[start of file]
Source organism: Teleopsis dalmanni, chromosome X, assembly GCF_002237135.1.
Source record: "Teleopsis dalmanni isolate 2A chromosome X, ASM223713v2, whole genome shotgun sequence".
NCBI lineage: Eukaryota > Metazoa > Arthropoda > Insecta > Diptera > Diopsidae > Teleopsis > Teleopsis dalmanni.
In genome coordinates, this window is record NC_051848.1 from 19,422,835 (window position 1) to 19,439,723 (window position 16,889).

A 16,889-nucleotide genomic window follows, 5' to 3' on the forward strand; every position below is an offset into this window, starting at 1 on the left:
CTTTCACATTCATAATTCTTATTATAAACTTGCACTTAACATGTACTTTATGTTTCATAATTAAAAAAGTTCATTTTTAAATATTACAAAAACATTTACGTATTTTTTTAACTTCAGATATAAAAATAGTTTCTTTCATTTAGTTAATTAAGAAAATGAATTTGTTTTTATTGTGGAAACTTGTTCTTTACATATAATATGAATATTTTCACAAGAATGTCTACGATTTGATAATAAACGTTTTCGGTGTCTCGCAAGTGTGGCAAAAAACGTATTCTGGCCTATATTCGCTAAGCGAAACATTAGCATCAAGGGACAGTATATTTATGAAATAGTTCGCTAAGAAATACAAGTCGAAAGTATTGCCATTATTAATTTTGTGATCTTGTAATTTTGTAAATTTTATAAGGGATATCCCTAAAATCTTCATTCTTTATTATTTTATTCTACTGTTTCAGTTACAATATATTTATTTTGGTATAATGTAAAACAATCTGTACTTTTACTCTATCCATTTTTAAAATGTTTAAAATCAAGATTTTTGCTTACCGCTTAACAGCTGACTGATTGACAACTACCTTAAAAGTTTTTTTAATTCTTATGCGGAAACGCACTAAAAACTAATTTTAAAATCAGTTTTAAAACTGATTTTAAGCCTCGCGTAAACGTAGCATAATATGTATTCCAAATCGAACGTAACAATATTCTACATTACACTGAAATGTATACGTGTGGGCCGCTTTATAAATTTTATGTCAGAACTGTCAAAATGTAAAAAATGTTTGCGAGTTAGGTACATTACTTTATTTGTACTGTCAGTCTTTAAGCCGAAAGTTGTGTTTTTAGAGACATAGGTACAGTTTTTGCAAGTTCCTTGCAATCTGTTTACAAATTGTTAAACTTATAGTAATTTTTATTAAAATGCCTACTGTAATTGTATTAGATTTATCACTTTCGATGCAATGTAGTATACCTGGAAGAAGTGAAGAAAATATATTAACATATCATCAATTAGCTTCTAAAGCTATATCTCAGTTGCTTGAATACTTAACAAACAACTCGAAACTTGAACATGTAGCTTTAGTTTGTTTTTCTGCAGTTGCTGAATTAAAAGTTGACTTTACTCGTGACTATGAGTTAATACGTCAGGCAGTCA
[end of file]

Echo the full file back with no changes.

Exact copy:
Source organism: Teleopsis dalmanni, chromosome X, assembly GCF_002237135.1.
Source record: "Teleopsis dalmanni isolate 2A chromosome X, ASM223713v2, whole genome shotgun sequence".
NCBI lineage: Eukaryota > Metazoa > Arthropoda > Insecta > Diptera > Diopsidae > Teleopsis > Teleopsis dalmanni.
In genome coordinates, this window is record NC_051848.1 from 19,422,835 (window position 1) to 19,439,723 (window position 16,889).

A 16,889-nucleotide genomic window follows, 5' to 3' on the forward strand; every position below is an offset into this window, starting at 1 on the left:
CTTTCACATTCATAATTCTTATTATAAACTTGCACTTAACATGTACTTTATGTTTCATAATTAAAAAAGTTCATTTTTAAATATTACAAAAACATTTACGTATTTTTTTAACTTCAGATATAAAAATAGTTTCTTTCATTTAGTTAATTAAGAAAATGAATTTGTTTTTATTGTGGAAACTTGTTCTTTACATATAATATGAATATTTTCACAAGAATGTCTACGATTTGATAATAAACGTTTTCGGTGTCTCGCAAGTGTGGCAAAAAACGTATTCTGGCCTATATTCGCTAAGCGAAACATTAGCATCAAGGGACAGTATATTTATGAAATAGTTCGCTAAGAAATACAAGTCGAAAGTATTGCCATTATTAATTTTGTGATCTTGTAATTTTGTAAATTTTATAAGGGATATCCCTAAAATCTTCATTCTTTATTATTTTATTCTACTGTTTCAGTTACAATATATTTATTTTGGTATAATGTAAAACAATCTGTACTTTTACTCTATCCATTTTTAAAATGTTTAAAATCAAGATTTTTGCTTACCGCTTAACAGCTGACTGATTGACAACTACCTTAAAAGTTTTTTTAATTCTTATGCGGAAACGCACTAAAAACTAATTTTAAAATCAGTTTTAAAACTGATTTTAAGCCTCGCGTAAACGTAGCATAATATGTATTCCAAATCGAACGTAACAATATTCTACATTACACTGAAATGTATACGTGTGGGCCGCTTTATAAATTTTATGTCAGAACTGTCAAAATGTAAAAAATGTTTGCGAGTTAGGTACATTACTTTATTTGTACTGTCAGTCTTTAAGCCGAAAGTTGTGTTTTTAGAGACATAGGTACAGTTTTTGCAAGTTCCTTGCAATCTGTTTACAAATTGTTAAACTTATAGTAATTTTTATTAAAATGCCTACTGTAATTGTATTAGATTTATCACTTTCGATGCAATGTAGTATACCTGGAAGAAGTGAAGAAAATATATTAACATATCATCAATTAGCTTCTAAAGCTATATCTCAGTTGCTTGAATACTTAACAAACAACTCGAAACTTGAACATGTAGCTTTAGTTTGTTTTTCTGCAGTTGCTGAATTAAAAGTTGACTTTACTCGTGACTATGAGTTAATACGTCAGGCAGTCA